Molly came home last night. She is our first cow, we had loads of milking goats before. She is due w/ her second calf in a month. She came from a dairy and has never been milked by hand or handled all that much. She is scared of us. Won't take food out of our hand or let us pet her. We would put our hand through the fence hoping she would sniff us, but so far she will not. I understand this of course. I was concerned b/c she had not eaten yet, but finally did this afternoon.
We were thinking we would be bringing home a cow currently milking, but the one we looked at had a bad leg so we chose Molly instead. How can we get her prepared for milking? How do we get a halter on her? Does she always wear the halter or do we take it off when not needed?
Should we put her in a stanchion, we still need to build one, to get her used to it. In stanchion should we touch her udder? What if she doesn't want to go in the stanchion, LOL. For a kicker, do you tie up both legs or just the one closest to you?
Thank you so much for your help!!!!!!!
Last Edit: Sept 28, 2010 16:17:39 GMT -5 by barnydhppy
First off, relax ;D, you have only had her a day! She will settle down over time- she has a lot to adjust to. And coming from a dairy she most likely is not used to a lot of one-on-one contact with people except for milking times. Spend time talking softly to her, working around her area (while ignoring her, no trying physical attention on her), let her get used to you and your family and how you smell and move and sound.
Milking- since she has already gone through one lactation she will understand basically what is expected of her at milking time- stand still and let her udder be fussed with. She may be impatient with handmilking in the beginning because a machine is a lot faster and doesn't get upset if she hits it with her tail.
Build a stanchion and put her feed (grain and treats or tempting hay) on the other side so she has to stick her head in to eat. Do this for a week until she is comfortable, then start locking her in. When she is fine with being locked in (she may already be used to this from her dairy life depending on their management system) start touching her sides and legs and udder. Brush her, pet her, praise her, make it a rewarding experience.
I don't leave halters on my cow at all full time. I only use an adjustable rope halter when I need to tie her up somewhere. I think at this stage with Molly trying to get her into a halter would just stress her out more.
Missing my Isabelle, cow of my heart
28 January 1998 to 4 May 2015
You are having a far better 1st day with Molly then I had with Isabelle. She realized we were foolish humans who didn't put up electric fencing and proceded to try and ripe the fence up. I spent about 2 hours shoving her head back through the stall gate while my dad and brother put up the fastest job of electric fencing ever and thinking all the while, almost in tears, how maybe we should take her back and get some nice little goats! The biggest animal I had been around up to that point was a German shepherd dog.
She was very wary of people for a long time, she was okay with me after a week or two, since I spent lots of time out with her, brushing her when she would tolerate me close by, sitting in a corner of the stall with her, etc.
Now, of course, she is a lap cow and starts drooling when she sees a brush.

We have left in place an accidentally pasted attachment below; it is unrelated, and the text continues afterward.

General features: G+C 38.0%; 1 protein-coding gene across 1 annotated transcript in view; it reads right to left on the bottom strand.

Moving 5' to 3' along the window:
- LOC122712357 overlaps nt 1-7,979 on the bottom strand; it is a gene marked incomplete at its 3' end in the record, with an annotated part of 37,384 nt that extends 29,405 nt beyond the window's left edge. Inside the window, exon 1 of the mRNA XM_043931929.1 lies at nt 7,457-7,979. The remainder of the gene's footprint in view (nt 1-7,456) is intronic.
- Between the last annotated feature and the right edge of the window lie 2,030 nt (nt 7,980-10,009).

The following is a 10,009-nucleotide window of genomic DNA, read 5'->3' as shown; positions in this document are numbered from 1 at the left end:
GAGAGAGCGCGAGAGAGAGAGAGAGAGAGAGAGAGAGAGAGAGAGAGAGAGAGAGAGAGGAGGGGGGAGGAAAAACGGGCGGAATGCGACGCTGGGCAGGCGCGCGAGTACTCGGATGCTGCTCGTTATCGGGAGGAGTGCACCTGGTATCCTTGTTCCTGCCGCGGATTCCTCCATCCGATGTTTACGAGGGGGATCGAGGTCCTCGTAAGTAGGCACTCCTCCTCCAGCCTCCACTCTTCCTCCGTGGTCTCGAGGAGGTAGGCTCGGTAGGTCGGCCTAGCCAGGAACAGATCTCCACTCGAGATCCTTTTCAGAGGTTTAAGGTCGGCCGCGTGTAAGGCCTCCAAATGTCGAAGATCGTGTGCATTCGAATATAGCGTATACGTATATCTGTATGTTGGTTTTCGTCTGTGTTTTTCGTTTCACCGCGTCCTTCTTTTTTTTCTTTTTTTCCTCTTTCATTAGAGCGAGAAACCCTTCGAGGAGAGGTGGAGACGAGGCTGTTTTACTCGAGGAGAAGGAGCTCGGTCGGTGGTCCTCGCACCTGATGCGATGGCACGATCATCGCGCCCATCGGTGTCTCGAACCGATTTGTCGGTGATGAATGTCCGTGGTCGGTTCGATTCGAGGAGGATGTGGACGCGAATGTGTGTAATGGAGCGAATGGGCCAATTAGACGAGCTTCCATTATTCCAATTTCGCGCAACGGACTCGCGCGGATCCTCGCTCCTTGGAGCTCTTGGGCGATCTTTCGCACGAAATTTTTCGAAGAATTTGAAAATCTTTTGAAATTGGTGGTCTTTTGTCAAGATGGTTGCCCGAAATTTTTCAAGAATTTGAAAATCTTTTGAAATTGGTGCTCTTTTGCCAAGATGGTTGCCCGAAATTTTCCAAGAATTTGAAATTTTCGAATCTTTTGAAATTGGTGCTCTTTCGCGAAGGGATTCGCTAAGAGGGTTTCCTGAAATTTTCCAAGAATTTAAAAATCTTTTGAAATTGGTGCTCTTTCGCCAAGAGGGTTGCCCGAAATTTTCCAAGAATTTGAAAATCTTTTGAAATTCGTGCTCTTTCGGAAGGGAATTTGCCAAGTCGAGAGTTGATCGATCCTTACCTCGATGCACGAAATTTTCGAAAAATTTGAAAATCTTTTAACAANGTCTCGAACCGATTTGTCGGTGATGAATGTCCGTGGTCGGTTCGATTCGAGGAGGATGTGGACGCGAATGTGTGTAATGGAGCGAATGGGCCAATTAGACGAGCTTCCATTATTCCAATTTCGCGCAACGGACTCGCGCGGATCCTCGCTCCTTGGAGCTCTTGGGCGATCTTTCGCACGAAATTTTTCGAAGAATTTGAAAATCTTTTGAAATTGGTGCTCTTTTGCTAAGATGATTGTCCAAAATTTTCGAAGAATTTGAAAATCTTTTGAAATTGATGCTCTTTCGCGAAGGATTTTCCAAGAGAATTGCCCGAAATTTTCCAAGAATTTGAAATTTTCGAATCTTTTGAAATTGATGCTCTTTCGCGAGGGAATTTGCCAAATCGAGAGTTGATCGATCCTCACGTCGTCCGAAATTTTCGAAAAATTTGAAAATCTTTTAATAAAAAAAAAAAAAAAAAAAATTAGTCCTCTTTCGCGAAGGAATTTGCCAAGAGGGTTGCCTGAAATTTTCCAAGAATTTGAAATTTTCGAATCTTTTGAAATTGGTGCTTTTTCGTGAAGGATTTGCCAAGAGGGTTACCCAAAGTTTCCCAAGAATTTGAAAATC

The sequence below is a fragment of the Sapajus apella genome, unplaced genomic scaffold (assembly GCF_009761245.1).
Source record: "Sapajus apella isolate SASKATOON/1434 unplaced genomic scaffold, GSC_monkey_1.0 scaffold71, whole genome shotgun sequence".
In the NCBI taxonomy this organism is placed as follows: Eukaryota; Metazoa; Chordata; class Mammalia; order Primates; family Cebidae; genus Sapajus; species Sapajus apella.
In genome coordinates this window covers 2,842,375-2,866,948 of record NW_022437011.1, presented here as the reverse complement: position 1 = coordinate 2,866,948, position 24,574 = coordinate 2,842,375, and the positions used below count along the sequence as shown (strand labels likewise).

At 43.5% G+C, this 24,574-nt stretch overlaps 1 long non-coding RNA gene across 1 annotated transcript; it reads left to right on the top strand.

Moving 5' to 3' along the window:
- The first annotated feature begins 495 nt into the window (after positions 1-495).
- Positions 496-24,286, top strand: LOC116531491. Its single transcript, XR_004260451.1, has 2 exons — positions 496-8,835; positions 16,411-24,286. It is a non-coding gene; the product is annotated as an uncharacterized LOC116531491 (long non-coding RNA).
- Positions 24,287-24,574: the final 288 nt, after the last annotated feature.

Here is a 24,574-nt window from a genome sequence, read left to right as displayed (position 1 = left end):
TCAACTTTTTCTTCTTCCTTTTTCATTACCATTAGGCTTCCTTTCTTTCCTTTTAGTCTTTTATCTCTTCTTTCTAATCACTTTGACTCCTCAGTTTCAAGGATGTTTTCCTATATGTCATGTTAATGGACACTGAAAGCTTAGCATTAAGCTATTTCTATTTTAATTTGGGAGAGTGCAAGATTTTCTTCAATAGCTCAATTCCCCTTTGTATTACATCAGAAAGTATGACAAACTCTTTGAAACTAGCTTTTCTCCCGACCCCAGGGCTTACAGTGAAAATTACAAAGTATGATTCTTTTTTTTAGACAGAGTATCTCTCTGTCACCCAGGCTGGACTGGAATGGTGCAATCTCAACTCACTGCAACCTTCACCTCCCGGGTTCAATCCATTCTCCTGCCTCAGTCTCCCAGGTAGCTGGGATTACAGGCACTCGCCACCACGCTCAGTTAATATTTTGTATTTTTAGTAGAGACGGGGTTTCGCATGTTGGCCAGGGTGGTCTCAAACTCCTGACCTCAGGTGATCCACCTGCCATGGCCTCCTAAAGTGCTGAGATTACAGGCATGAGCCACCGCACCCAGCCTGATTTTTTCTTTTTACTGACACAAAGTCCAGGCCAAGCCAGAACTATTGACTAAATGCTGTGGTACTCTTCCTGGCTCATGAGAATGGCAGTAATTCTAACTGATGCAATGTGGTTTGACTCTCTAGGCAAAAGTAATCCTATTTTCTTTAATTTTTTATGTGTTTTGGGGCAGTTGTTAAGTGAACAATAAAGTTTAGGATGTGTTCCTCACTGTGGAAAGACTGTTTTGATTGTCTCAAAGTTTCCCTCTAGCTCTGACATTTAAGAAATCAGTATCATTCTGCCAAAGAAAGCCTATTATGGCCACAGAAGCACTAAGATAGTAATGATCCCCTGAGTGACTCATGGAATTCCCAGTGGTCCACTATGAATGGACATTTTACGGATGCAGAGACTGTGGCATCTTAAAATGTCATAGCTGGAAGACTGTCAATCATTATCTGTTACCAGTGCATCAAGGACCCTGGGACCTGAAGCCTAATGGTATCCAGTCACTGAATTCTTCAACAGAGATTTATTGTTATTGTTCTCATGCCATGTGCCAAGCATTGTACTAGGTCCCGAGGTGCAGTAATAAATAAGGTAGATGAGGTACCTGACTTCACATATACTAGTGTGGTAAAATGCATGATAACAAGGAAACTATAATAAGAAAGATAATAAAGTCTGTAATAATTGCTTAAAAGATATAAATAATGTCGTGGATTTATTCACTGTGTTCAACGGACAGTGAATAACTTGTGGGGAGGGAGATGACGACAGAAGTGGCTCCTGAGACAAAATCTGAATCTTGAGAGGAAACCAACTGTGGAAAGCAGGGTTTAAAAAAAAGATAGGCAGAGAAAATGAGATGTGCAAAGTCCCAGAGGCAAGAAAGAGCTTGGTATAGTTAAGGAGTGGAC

Missing my Isabelle, cow of my heart
28 January 1998 to 4 May 2015
I know exactly how you feel!!!! If it weren't for this forum and Joann's book I would be at the mercy of my bro.-in-aw's knowledge of cows...and while it is considerably more than I knew before I started reading book and forum, I feel like I am on equal ground with him in the knowledge. Now I just need a few years of actual hands on experience.
But yes, relax. Try to enjoy just having her around. Tilly still hurts my feelings every day because she acts like she doesn't like me most of the time. But she stands perfectly still when I milk her. Well, she does still lift her legs every now and then but she hasn't really kicked me since the first week we had her. (this is the third week we've had her) I've gotten to where now I can tell when she twitches her belly skin she's about to lift a leg. I am determined to be Abbey and Tilly's best friend!!!!
Also remember that cows like to do the same thing the same way every day. Use that to your advantage. (i need to heed that advice!!)
Everyone here ALWAYS has great advice. Pretty soon we'll be among the veteran cow milkers and we'll be giving the advice!! Hang in there! Keep your chin up and don't let her hurt your feelings too much...(easier said then done)
Cows are not dogs. It is entirely possible to milk a cow 2 times a day and not interact with her much more then that and be just fine. Some cows do not want to be touched by humans ever and at all except for the udder and teats to be milked. Some cows allow more contact and some cows allow much more contact.
A cow will do what is expected of her, that is to go into a stancion or milking area 2X/day and move to where you want her to be (motivated by avoiding humans). This is a fine cow-human relationship and works well. I don't think people should worry about wether a cow likes them or not. Treat her kindly, attend to her needs and be responsible.
I LOVE my cow and she LOVES me, but I have the above described relationship with a couple hundred cows I work with. Not all of those cows could ever be "my cow" or share the type relationship we have.
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